All About Eve, the showbiz drama to end all showbiz dramas, starts in the present time at an annual theater award banquet. Eve Harrington (Anne Baxter), the evening’s recipient of the most prestigious award–The Sarah Siddons Award (for distinguished achievement), is set to take the stage. The evening seems like a pleasant affair, but the narrator Addison DeWitt (George Sanders), quickly informs us that all is not what it seems. As Eve ascends the steps and is about to take the award from the presenter, the picture freezes. In a knowing and almost sarcastic tone, we are advised that we will “learn all about Eve” shortly. The film quickly segues into a flashback, where we, as the viewer, assume that we will be taken on a journey to find out how Eve earned herself the prized Sarah Siddons Award trophy. When I first saw this film, I knew that Eve had to have done something scandalous or nefarious to get there–and if you’re like me, this premonition will only hook you into wanting to take the ride to learn ALL ABOUT EVE.
Trust me. It’s worth it. That Eve is a real piece of work.
We first meet Eve outside of a theater on a dreary evening in New York City. It is pouring outside and Eve, wearing a raincoat and bucket hat is huddled next to one of the side doors. She has just come from seeing her idol, Margo Channing (Bette Davis), perform in her latest play, “Aged in Wood.” Karen Richards (Celeste Holm), a friend of Margo’s and wife of the play’s author, Lloyd (Hugh Marlowe), spots Eve outside. Karen remarks to Eve that she’s seen her outside of the theater every evening after a performance. Eve (who at this point seems like a genuine, starstruck young woman), comments that she loves Margo Channing and has seen every performance of this play. She even remarks that she’d first seen Margo perform in San Francisco, where she became an instant fan. Karen invites Eve inside to meet her idol.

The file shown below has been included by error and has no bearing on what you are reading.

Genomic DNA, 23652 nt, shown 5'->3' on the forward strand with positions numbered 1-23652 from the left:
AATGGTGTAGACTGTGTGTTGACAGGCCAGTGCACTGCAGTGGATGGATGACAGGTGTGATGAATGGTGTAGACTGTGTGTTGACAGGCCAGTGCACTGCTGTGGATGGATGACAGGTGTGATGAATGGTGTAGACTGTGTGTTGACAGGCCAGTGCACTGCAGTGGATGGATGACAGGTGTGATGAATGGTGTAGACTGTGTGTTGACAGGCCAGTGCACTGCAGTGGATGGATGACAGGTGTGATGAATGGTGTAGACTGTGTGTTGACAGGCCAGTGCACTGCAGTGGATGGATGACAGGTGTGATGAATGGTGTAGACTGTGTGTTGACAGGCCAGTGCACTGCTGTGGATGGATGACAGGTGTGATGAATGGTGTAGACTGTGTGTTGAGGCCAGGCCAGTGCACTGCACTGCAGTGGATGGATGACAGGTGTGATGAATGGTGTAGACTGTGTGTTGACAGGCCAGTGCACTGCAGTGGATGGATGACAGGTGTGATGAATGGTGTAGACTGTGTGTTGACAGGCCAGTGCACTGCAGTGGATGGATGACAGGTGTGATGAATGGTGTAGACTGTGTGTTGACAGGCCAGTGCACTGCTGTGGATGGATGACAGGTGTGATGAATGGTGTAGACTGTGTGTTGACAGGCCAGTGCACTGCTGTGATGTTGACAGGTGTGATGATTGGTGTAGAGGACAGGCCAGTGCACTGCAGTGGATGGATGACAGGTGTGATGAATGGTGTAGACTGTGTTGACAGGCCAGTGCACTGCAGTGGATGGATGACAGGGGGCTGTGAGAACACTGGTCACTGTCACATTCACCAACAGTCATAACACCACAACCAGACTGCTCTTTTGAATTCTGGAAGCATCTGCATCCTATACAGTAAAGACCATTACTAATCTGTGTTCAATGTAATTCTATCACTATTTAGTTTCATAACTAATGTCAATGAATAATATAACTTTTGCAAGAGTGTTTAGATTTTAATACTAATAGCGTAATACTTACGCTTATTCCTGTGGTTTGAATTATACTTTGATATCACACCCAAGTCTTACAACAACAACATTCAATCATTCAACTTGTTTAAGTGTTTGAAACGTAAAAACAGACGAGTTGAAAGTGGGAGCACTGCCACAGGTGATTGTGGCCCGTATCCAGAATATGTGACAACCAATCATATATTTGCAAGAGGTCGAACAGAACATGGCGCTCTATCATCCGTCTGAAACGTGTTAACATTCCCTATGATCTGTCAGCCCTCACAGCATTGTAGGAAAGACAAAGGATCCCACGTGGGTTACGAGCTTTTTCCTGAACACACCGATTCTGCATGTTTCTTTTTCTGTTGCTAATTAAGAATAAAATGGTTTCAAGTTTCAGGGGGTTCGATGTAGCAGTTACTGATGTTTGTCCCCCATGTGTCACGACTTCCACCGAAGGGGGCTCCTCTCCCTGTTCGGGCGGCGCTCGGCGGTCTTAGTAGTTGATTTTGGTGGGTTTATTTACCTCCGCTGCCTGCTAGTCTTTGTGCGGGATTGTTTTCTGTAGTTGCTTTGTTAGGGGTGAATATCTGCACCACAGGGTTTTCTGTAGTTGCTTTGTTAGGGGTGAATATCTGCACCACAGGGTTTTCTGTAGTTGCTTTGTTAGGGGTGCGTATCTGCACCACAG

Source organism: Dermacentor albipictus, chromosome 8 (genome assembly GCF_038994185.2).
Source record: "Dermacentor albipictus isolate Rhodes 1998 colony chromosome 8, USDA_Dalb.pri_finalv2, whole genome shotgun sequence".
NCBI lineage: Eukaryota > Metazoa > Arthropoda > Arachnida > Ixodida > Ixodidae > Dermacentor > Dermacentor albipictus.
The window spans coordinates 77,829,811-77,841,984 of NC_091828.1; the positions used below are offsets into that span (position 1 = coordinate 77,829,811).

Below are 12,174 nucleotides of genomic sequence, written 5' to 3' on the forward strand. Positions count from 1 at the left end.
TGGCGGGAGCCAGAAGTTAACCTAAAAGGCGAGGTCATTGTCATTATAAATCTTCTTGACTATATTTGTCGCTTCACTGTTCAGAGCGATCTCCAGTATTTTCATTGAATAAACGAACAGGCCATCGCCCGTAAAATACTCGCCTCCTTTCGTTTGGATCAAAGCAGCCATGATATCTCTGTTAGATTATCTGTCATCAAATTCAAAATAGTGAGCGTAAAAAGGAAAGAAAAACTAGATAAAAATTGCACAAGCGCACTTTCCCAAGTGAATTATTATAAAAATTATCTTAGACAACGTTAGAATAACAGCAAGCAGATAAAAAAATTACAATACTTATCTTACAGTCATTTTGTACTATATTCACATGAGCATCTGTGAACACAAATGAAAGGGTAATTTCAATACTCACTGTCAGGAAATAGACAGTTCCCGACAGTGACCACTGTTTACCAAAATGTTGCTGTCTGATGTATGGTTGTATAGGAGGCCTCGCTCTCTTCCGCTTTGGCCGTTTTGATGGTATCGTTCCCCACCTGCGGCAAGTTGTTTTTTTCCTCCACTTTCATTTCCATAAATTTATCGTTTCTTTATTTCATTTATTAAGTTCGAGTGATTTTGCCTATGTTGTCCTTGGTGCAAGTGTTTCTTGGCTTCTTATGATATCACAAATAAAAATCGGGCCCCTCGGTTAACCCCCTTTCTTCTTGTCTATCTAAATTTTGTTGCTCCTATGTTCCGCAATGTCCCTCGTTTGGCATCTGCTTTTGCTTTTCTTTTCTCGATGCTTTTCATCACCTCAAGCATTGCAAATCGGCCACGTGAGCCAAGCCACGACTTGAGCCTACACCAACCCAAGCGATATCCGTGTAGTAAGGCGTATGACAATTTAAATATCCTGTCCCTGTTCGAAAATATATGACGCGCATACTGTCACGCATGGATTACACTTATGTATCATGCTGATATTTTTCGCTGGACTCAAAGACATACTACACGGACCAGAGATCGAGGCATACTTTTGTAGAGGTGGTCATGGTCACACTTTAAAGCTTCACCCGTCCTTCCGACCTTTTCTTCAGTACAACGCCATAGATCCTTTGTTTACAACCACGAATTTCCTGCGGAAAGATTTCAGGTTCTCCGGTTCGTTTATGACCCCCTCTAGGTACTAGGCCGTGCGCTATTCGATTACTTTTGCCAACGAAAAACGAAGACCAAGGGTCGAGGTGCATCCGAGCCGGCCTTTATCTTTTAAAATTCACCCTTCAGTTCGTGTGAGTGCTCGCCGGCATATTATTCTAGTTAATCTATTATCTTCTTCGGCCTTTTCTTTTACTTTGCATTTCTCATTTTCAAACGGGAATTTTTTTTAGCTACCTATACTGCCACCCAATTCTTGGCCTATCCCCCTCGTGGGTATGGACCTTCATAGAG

The wheels are in motion…
Inside the theater, we meet Margo and all of her other theater friends and colleagues. Aside from Karen and husband Lloyd, there’s Bill Sampson (Gary Merrill) (Margo’s boyfriend and director of the play) and Margo’s assistant Birdie (Thelma Ritter) (also a former vaudevillian). They’re laughing about an interview Margo gave and Karen introduces Eve to Margo and appeases to her ego by gushing over her. After prompting her to tell the group how she found Margo and ended up in New York City, Eve gives her first of many excellent performances. Eve tells a sob story about how she came from Milwaukee, WI and worked in a dead end career as a secretary in a brewery.